The Syrian government shelling civilians, even an Arab league monitors, head to the site of the worse violence in the city of Homs. The opposition says 42 people were killed yesterday alone.

Nine people arrested in Minnesota for a brawl at the Mall of America on the day after Christmas. It started with dozens of teens fighting in a food court, then swarming from store to store. Incredibly, police say no shoppers were hurt.

It's the largest reward ever for a missing person's case in Maine. Police are offering $30,000 for information about the disappearance of 20-month-old Ayla Reynolds. She was last seen in her bed more than a week ago. Police do believe she was abducted.

New this hour, Sears saying it will close as many as 120 Sears and K-Mart stores after disappointing sales for big ticket items this years. The locations of the store closures have not yet been announced.

And New Orleans Saints quarterback, Drew Brees, is now the NFL's all-time leading passer for a single season. He broke Dan Marino's record for passing yards in a year last night on Monday night football in a win that clinched the division for the Saints.


CHO (on-camera): That's the news you need to know to start your day. AMERICAN MORNING is back after this.


VELSHI: Welcome back. They say politics is a gamble, but could we soon mean that literally?

CHO: That's right. You know, a U.S. company is actually asking federal regulators to let Americans place bets on political contests. It could happen in time for the 2012 presidential race. CNN's Lisa Sylvester explains.


LISA SYLVESTER, CNN CORRESPONDENT (voice-over): You can bet on your favorite team. You can bet if you think the price of oil is going to rise or fall. You can even bet if you think the price of oil is going to rise or fall. You can even bet if you think the unemployment rate is going to go up or down, and in the near future, you may be able to win big if you accurately predict who will win the next presidential race.

The North American Derivatives Exchange or NADEX in Chicago has filed an application with federal regulators to offer trading on political events. NADEX says the trading would be similar to the way a farmer might trade for the future price of wheat or corn.

TIMOTHY MCDERMOTT, NADEX: While you're talking tax policy or healthcare costs or energy policy, elections matter and can have a really significant economic impact on people. So, we think that these types of contracts fit squarely within the traditional functions performed by futures exchange.

SYLVESTER: You can place political bets currently through the Iowa electronics markets and an exchange in Ireland called in-trade, but the big difference with NADEX is you could have big money on the line. These markets can be a good predictor of not only who sits in the White House, but also, which party controls the House and the Senate.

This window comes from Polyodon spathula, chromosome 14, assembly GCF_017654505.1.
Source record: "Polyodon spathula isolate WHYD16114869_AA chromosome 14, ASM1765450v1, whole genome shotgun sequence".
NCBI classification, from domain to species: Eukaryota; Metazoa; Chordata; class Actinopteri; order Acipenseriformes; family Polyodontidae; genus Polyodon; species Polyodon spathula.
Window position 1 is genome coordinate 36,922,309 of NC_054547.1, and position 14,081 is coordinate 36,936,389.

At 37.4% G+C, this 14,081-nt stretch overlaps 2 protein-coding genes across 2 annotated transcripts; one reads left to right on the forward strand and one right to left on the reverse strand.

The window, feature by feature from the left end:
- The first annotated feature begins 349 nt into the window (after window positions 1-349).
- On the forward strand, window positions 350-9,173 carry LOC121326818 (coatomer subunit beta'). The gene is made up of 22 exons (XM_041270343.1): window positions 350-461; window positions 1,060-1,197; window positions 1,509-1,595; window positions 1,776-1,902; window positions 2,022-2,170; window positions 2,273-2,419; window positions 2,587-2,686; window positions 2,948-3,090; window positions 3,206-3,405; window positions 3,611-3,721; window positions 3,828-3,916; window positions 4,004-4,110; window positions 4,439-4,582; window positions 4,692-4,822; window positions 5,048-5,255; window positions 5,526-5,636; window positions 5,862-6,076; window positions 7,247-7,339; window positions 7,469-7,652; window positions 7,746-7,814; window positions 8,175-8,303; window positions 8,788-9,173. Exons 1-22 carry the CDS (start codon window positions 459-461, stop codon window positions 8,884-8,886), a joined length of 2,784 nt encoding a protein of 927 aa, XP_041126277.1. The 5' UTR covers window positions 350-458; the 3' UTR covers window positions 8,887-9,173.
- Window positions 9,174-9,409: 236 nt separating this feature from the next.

(on-camera) So, here's how this would work, and this is just a hypothetical example. Say you have a buyer who predicts that President Obama will win the next election. He puts up $50. You have a seller who says, no, it's not going to be President Obama who wins. It's actually going to be Mitt Romney. He puts up $50.

If the buyer is correct, the buyer pockets $100. The seller gets zero. On the other hand, if the seller is correct, then it's the seller who pockets $100, and the buyer ends up with zero. (voice-over) The value of contracts would rise and fall before the election as a candidate's fortunes ebb and flow. The commodity Futures Trading Commission, which regulates futures trading, can reject NADEX's application, and at least, one of the five commissioners opposes the proposal.

Bart Chilton notes that federal law prohibits contracts on other events like terrorism acts or political assassinations.

BART CHILTON, CFTC COMMISSIONER: I'm not sure that we want to throw our political process into the trading pits where just a few well-healed speculators could theoretically wager on the outcome of an election, and thereby, take away the power of actually people who vote. So, even in Vegas, they don't allow gambling on elections, and they know something about election gambling.

SYLVESTER: But NADEX insists political outcome's trading has a public merit, and it hopes to have the options list January 4th.

(on-camera) If the CFTC doesn't act by January 4th, then the application is automatically approved. Three of the five commissioners would have to vote to stop the trading from going forward. Another option is the commissioners could ask for more time to review the NADEX's proposal.

Lisa Sylvester, CNN, Washington.


VELSHI: OK. Next hour, where is Ayla Reynolds? Police now offering a five-figure reward for helping to find a missing 20-month- old from Maine. We'll have the latest on the case, straight ahead.

CHO: And five top Republicans campaigning in Iowa today, just seven days to go before the Iowa caucuses. We will talk you there live, next.